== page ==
Better see a physiotherapist
Three weeks on and I am more restricted in what I can do and, if I move my arm suddenly, the pain is enough to stop me in my tracks. I am fortunate in being able to take myself to a physiotherapist, also called Sarah. She is great. I am a bit horrified at just how limited my range of movement is shown to be. She tells me this isn’t a rotator cuff problem but adhesive capsulitis. The good news is that it will resolve by itself. The bad news, this is likely to take one to two years. YEARS! Is there anything I can do while I’m waiting, other than invent gadgets that will help me do stuff, like hang out the washing (where are you, Grandpa?)?
It seems there are a few things that may help increase my range of movement, at least a little, and reduce pain. Injected steroids, manipulation, and exercises. Before I’ve even looked at the evidence for each option, my preferences come into play. I reject the idea of steroids and resolve to embark on the exercises Sarah has shown me. I now need to do two things: get hold of a walking stick with which to perform the exercises and look for evidence about the benefits and harms of each A treatment, procedure or programme of health care that has the potential to change the course of events of a healthcare condition. Examples include a drug, surgery, exercise or counselling. More.
What’s the evidence on treating frozen shoulder?
I start with the Cochrane Library, hoping there are some relevant Cochrane Reviews are systematic reviews. In systematic reviews we search for and summarize studies that answer a specific research question (e.g. is paracetamol effective and safe for treating back pain?). The studies are identified, assessed, and summarized by using a systematic and predefined approach. They inform recommendations for healthcare and research. More, bringing together the best available primary research on treatments for frozen shoulder.
Evidence on manual therapy and exercise
There is a Cochrane review on manual therapy and exercise for frozen shoulder. Manual therapy includes any movement of the joints and other structures or manipulation done by a clinician (such as a physiotherapist), while exercise in this context includes any purposeful movement of a joint, muscle contraction or prescribed activity. These components combined in a physical therapy intervention are commonly used to treat frozen shoulder.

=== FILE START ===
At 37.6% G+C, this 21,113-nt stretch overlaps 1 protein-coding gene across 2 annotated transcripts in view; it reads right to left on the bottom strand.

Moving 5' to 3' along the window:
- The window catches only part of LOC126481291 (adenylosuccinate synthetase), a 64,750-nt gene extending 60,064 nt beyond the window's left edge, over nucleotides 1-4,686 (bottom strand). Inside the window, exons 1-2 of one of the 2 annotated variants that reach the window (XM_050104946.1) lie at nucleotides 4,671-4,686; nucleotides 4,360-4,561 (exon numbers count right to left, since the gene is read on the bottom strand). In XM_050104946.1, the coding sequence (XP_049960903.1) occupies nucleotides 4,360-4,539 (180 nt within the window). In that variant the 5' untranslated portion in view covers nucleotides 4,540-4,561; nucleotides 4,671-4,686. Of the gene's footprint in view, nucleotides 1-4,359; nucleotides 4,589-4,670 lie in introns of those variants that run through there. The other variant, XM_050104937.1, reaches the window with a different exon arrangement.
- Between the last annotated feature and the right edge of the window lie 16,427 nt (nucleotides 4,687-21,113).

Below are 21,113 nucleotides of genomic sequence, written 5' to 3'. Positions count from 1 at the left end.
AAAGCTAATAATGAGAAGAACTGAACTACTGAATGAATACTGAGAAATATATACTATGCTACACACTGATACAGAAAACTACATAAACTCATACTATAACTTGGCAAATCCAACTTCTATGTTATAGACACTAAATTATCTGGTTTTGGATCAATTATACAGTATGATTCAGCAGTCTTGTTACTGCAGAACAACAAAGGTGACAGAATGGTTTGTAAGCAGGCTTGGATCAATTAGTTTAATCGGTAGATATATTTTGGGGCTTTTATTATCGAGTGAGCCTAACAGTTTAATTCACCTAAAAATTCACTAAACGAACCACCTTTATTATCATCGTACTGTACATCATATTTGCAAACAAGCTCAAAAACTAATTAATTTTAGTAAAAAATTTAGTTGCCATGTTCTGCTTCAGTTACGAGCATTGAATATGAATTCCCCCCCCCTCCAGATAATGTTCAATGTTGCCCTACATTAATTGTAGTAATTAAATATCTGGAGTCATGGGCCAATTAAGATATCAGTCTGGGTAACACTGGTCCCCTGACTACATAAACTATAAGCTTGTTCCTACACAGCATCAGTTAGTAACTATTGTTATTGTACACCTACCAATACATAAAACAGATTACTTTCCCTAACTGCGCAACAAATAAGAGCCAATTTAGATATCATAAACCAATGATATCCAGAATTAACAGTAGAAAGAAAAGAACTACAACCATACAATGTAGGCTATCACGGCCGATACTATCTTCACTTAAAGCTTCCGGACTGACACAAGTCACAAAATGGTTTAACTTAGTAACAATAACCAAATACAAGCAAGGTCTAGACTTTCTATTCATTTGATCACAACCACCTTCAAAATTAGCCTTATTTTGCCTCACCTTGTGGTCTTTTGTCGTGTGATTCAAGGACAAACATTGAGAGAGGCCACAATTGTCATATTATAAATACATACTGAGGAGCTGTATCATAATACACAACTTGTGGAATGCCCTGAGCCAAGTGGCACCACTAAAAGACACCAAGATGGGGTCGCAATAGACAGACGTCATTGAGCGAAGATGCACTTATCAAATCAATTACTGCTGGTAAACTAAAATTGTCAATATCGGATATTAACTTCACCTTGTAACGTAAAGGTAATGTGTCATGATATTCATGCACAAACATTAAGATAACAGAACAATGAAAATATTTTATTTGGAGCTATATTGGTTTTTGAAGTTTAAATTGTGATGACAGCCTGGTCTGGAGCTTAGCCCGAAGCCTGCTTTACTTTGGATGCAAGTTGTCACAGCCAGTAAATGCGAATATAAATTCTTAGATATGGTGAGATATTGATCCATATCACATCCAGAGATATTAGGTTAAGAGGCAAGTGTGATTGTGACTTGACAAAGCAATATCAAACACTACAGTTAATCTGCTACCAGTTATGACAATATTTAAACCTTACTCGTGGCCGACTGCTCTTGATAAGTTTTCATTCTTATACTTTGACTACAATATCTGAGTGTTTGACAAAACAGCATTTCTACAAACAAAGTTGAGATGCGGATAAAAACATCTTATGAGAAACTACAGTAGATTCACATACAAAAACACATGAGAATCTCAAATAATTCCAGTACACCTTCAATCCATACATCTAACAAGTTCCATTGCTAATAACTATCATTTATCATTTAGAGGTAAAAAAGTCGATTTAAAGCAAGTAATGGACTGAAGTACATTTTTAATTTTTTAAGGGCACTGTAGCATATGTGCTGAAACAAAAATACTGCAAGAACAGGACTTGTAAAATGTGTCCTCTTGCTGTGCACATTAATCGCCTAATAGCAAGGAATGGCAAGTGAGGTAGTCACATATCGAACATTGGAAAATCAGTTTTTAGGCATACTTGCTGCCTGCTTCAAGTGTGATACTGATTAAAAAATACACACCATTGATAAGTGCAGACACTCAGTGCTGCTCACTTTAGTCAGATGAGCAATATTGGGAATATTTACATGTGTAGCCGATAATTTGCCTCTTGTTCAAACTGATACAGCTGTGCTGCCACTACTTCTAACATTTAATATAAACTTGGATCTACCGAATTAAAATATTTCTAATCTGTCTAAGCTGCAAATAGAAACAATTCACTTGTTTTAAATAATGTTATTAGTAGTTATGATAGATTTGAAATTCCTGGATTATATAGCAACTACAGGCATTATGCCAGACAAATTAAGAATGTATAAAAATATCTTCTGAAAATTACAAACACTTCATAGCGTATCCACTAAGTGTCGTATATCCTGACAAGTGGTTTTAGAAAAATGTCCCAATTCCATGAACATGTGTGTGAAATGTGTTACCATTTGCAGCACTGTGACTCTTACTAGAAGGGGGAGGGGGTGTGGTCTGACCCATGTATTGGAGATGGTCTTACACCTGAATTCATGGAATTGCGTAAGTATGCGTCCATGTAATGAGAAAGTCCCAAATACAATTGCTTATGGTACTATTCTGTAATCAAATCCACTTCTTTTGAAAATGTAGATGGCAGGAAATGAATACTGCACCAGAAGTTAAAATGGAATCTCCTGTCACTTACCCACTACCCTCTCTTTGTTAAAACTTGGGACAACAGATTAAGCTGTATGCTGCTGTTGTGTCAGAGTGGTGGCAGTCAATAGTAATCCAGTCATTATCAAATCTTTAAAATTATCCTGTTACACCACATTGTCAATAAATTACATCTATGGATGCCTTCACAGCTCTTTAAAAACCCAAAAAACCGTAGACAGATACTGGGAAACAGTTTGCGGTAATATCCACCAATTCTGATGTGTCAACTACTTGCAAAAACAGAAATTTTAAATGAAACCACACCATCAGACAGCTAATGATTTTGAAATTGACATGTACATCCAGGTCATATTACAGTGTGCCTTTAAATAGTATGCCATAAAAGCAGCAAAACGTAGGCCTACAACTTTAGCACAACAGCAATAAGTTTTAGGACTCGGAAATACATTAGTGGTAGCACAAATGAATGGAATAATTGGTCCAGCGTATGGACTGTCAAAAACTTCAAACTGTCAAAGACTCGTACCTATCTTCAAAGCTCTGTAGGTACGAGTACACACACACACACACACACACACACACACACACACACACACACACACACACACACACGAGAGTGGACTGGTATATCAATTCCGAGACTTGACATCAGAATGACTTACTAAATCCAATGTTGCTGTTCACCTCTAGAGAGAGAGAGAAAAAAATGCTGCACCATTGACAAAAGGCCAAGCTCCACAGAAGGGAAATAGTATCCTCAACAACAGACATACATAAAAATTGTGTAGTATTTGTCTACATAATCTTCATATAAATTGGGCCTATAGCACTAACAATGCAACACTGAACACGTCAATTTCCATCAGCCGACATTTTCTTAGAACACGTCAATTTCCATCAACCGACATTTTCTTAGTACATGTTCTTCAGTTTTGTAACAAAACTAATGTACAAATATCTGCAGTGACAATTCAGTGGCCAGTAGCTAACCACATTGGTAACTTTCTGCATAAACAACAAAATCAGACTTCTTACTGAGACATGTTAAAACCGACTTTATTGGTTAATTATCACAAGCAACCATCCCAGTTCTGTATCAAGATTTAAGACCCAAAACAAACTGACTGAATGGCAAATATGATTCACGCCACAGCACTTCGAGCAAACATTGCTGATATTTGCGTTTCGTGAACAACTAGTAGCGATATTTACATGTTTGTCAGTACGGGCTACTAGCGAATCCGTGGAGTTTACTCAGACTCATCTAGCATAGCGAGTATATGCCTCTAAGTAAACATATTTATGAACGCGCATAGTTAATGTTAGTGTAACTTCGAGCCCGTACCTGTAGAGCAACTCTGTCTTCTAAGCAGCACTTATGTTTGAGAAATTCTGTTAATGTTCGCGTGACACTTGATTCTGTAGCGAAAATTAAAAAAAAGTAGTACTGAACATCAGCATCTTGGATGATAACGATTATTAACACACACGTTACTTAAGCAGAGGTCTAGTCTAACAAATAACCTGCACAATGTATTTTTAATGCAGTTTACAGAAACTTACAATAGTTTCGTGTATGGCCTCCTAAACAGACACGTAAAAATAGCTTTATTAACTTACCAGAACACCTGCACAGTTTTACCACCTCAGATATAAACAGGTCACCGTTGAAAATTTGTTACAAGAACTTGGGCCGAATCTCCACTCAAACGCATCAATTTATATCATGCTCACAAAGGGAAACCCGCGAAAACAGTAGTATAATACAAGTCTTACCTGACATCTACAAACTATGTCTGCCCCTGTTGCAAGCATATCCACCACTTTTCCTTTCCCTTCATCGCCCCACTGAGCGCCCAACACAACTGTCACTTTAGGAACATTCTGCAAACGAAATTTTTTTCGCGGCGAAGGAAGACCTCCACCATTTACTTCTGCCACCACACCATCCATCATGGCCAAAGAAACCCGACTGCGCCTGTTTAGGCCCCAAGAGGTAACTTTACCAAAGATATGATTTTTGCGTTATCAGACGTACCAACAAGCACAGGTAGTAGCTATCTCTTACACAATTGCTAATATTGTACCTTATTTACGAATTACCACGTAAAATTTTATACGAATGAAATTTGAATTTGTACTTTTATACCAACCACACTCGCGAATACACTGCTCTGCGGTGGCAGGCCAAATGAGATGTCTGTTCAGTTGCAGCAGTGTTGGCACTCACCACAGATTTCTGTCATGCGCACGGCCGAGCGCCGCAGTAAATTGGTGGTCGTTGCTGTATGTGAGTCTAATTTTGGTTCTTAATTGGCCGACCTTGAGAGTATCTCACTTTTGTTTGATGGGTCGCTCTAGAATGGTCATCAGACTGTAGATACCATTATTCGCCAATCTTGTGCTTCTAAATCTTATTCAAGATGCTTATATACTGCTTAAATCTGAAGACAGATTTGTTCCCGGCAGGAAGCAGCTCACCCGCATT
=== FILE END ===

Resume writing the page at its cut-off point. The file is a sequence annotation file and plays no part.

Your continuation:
The Cochrane review brings together the evidence from 32 Clinical trials are research studies involving people who use healthcare services. They often compare a new or different treatment with the best treatment currently available. This is to test whether the new or different treatment is safe, effective and any better than what is currently used. No matter how promising a new treatment may appear during tests in a laboratory, it must go through clinical trials before its benefits and risks can really be known. More with 1836 people. None of the trials compared the treatments with An intervention that appears to be the same as that which is being assessed but does not have the active component. For example, a placebo could be a tablet made of sugar, compared with a tablet containing a medicine. More (a dummy, or inactive, Something done with the aim of improving health or relieving suffering. For example, medicines, surgery, psychological and physical therapies, diet and exercise changes. More) or with doing nothing. The review shows that a combination of manual therapy and exercise, compared with glucocorticoid injection, probably results in less improvement at seven weeks and a similar number of adverse events. Of the 56 people who had manual therapy and exercise, 26 (46%) reported treatment success, compared with 40 people (77%) of the 52 who had the injection. There were no differences between the groups after 12 months in terms of pain and function. Greater uncertainty remains about other treatment combinations and comparisons.